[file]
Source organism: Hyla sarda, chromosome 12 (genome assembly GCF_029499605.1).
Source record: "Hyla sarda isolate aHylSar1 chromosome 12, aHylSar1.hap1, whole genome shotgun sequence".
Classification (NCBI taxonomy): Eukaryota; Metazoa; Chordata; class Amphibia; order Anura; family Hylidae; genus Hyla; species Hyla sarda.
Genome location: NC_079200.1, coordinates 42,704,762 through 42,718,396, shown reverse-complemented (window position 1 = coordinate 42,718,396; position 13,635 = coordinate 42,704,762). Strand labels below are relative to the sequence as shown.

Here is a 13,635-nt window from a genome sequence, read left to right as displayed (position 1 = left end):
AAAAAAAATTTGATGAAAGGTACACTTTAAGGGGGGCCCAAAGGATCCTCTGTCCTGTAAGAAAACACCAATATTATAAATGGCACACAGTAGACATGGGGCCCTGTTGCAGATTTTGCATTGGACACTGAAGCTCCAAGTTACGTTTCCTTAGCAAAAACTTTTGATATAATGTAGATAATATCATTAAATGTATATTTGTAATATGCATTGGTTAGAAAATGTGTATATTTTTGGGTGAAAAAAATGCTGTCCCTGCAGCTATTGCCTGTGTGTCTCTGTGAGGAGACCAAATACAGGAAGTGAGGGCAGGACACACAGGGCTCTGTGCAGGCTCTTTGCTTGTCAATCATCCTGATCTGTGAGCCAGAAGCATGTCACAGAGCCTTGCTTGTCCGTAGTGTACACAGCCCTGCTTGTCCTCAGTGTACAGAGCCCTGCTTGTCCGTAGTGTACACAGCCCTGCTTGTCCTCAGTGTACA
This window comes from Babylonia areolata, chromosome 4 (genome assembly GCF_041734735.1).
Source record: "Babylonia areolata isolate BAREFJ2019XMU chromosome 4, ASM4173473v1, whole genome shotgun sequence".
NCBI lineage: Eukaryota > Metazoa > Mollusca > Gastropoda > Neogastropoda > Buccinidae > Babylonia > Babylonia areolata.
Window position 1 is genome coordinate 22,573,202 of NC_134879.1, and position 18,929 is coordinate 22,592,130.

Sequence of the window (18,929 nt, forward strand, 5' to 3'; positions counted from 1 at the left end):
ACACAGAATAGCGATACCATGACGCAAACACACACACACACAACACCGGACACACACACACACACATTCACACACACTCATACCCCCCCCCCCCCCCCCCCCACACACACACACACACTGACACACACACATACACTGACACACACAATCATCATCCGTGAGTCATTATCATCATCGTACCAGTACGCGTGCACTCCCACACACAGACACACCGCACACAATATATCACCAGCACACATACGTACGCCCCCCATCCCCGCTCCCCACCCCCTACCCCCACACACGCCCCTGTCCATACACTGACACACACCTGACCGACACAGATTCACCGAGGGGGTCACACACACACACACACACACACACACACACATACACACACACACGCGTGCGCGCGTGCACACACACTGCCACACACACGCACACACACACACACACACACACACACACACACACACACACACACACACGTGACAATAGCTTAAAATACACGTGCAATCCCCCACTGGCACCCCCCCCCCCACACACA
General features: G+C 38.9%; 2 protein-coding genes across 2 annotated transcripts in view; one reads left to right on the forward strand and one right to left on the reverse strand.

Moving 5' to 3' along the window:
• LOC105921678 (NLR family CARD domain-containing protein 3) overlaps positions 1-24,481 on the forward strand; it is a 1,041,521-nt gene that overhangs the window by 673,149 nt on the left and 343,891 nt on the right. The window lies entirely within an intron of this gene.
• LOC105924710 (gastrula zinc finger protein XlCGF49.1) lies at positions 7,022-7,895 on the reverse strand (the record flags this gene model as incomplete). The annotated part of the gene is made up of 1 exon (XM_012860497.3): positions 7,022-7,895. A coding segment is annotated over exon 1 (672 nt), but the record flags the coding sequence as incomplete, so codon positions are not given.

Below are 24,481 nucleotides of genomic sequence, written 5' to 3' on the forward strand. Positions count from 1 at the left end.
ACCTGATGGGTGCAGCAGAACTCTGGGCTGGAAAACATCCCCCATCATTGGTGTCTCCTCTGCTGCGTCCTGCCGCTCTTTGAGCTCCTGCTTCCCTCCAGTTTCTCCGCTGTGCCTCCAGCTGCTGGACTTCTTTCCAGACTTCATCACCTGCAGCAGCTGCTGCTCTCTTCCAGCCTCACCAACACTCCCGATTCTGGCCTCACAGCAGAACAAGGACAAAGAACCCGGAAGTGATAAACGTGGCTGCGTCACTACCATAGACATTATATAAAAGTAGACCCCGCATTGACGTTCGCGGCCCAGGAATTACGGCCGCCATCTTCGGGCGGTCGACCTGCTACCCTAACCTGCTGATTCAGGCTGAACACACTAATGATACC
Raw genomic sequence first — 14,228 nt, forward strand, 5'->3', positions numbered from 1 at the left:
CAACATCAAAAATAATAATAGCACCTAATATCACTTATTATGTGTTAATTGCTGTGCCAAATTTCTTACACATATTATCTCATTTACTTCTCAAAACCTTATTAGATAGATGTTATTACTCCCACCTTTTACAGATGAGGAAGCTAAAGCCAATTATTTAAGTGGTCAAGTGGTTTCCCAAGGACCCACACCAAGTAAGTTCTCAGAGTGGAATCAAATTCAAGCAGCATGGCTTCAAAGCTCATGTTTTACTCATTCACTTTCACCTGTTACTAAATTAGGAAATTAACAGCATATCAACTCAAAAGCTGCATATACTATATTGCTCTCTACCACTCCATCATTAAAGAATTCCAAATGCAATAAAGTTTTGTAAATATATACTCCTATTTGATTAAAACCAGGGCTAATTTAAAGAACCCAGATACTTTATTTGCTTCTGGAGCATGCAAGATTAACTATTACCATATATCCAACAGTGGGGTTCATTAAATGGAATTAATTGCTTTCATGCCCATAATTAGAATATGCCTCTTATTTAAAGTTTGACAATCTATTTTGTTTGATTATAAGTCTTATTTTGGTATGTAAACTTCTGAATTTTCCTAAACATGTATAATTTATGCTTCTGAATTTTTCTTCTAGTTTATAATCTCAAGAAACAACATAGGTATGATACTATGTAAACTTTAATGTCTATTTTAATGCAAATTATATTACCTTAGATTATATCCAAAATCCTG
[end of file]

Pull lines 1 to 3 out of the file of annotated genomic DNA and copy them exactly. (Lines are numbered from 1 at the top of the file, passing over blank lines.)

Source organism: Hyla sarda, chromosome 12 (genome assembly GCF_029499605.1).
Source record: "Hyla sarda isolate aHylSar1 chromosome 12, aHylSar1.hap1, whole genome shotgun sequence".
Classification (NCBI taxonomy): Eukaryota; Metazoa; Chordata; class Amphibia; order Anura; family Hylidae; genus Hyla; species Hyla sarda.